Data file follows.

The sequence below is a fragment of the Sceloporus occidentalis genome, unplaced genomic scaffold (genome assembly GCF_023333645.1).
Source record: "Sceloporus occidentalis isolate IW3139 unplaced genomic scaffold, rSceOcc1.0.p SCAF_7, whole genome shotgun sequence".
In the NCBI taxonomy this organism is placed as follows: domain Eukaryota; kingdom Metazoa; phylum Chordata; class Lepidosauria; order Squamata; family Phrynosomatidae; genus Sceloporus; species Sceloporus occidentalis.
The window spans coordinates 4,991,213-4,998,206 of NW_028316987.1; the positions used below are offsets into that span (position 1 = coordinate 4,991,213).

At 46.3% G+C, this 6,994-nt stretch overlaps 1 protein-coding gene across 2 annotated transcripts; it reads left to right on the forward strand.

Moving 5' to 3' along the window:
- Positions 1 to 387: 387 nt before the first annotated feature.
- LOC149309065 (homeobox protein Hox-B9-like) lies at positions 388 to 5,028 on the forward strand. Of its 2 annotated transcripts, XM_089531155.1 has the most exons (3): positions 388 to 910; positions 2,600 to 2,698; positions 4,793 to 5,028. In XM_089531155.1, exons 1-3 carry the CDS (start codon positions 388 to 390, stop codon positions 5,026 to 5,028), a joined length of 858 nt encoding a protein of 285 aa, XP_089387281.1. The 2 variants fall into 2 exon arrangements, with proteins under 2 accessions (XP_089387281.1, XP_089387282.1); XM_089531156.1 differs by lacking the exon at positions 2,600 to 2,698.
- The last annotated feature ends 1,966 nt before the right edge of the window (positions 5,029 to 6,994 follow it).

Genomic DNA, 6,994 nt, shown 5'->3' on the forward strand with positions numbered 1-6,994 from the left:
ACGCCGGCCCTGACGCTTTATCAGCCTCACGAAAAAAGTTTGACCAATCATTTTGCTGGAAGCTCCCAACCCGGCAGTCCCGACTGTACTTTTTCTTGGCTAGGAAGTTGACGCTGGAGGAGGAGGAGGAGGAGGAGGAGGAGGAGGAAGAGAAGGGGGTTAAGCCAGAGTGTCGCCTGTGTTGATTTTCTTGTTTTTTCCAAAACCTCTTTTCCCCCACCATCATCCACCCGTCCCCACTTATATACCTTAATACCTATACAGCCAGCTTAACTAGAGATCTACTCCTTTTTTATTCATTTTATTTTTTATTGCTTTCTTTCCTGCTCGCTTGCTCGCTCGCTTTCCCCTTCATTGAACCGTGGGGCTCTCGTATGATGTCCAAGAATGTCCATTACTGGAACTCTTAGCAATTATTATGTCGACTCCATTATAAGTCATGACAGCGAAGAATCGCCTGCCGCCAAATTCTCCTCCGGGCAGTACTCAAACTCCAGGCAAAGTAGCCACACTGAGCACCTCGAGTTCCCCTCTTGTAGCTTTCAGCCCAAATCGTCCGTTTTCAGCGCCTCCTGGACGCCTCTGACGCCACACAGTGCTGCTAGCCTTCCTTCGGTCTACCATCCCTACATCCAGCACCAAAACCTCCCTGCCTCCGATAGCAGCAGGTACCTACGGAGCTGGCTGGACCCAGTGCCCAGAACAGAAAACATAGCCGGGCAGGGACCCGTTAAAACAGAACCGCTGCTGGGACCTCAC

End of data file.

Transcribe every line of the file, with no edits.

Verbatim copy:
The sequence below is a fragment of the Sceloporus occidentalis genome, unplaced genomic scaffold (genome assembly GCF_023333645.1).
Source record: "Sceloporus occidentalis isolate IW3139 unplaced genomic scaffold, rSceOcc1.0.p SCAF_7, whole genome shotgun sequence".
In the NCBI taxonomy this organism is placed as follows: domain Eukaryota; kingdom Metazoa; phylum Chordata; class Lepidosauria; order Squamata; family Phrynosomatidae; genus Sceloporus; species Sceloporus occidentalis.
The window spans coordinates 4,991,213-4,998,206 of NW_028316987.1; the positions used below are offsets into that span (position 1 = coordinate 4,991,213).

At 46.3% G+C, this 6,994-nt stretch overlaps 1 protein-coding gene across 2 annotated transcripts; it reads left to right on the forward strand.

Moving 5' to 3' along the window:
- Positions 1 to 387: 387 nt before the first annotated feature.
- LOC149309065 (homeobox protein Hox-B9-like) lies at positions 388 to 5,028 on the forward strand. Of its 2 annotated transcripts, XM_089531155.1 has the most exons (3): positions 388 to 910; positions 2,600 to 2,698; positions 4,793 to 5,028. In XM_089531155.1, exons 1-3 carry the CDS (start codon positions 388 to 390, stop codon positions 5,026 to 5,028), a joined length of 858 nt encoding a protein of 285 aa, XP_089387281.1. The 2 variants fall into 2 exon arrangements, with proteins under 2 accessions (XP_089387281.1, XP_089387282.1); XM_089531156.1 differs by lacking the exon at positions 2,600 to 2,698.
- The last annotated feature ends 1,966 nt before the right edge of the window (positions 5,029 to 6,994 follow it).

Genomic DNA, 6,994 nt, shown 5'->3' on the forward strand with positions numbered 1-6,994 from the left:
ACGCCGGCCCTGACGCTTTATCAGCCTCACGAAAAAAGTTTGACCAATCATTTTGCTGGAAGCTCCCAACCCGGCAGTCCCGACTGTACTTTTTCTTGGCTAGGAAGTTGACGCTGGAGGAGGAGGAGGAGGAGGAGGAGGAGGAGGAAGAGAAGGGGGTTAAGCCAGAGTGTCGCCTGTGTTGATTTTCTTGTTTTTTCCAAAACCTCTTTTCCCCCACCATCATCCACCCGTCCCCACTTATATACCTTAATACCTATACAGCCAGCTTAACTAGAGATCTACTCCTTTTTTATTCATTTTATTTTTTATTGCTTTCTTTCCTGCTCGCTTGCTCGCTCGCTTTCCCCTTCATTGAACCGTGGGGCTCTCGTATGATGTCCAAGAATGTCCATTACTGGAACTCTTAGCAATTATTATGTCGACTCCATTATAAGTCATGACAGCGAAGAATCGCCTGCCGCCAAATTCTCCTCCGGGCAGTACTCAAACTCCAGGCAAAGTAGCCACACTGAGCACCTCGAGTTCCCCTCTTGTAGCTTTCAGCCCAAATCGTCCGTTTTCAGCGCCTCCTGGACGCCTCTGACGCCACACAGTGCTGCTAGCCTTCCTTCGGTCTACCATCCCTACATCCAGCACCAAAACCTCCCTGCCTCCGATAGCAGCAGGTACCTACGGAGCTGGCTGGACCCAGTGCCCAGAACAGAAAACATAGCCGGGCAGGGACCCGTTAAAACAGAACCGCTGCTGGGACCTCAC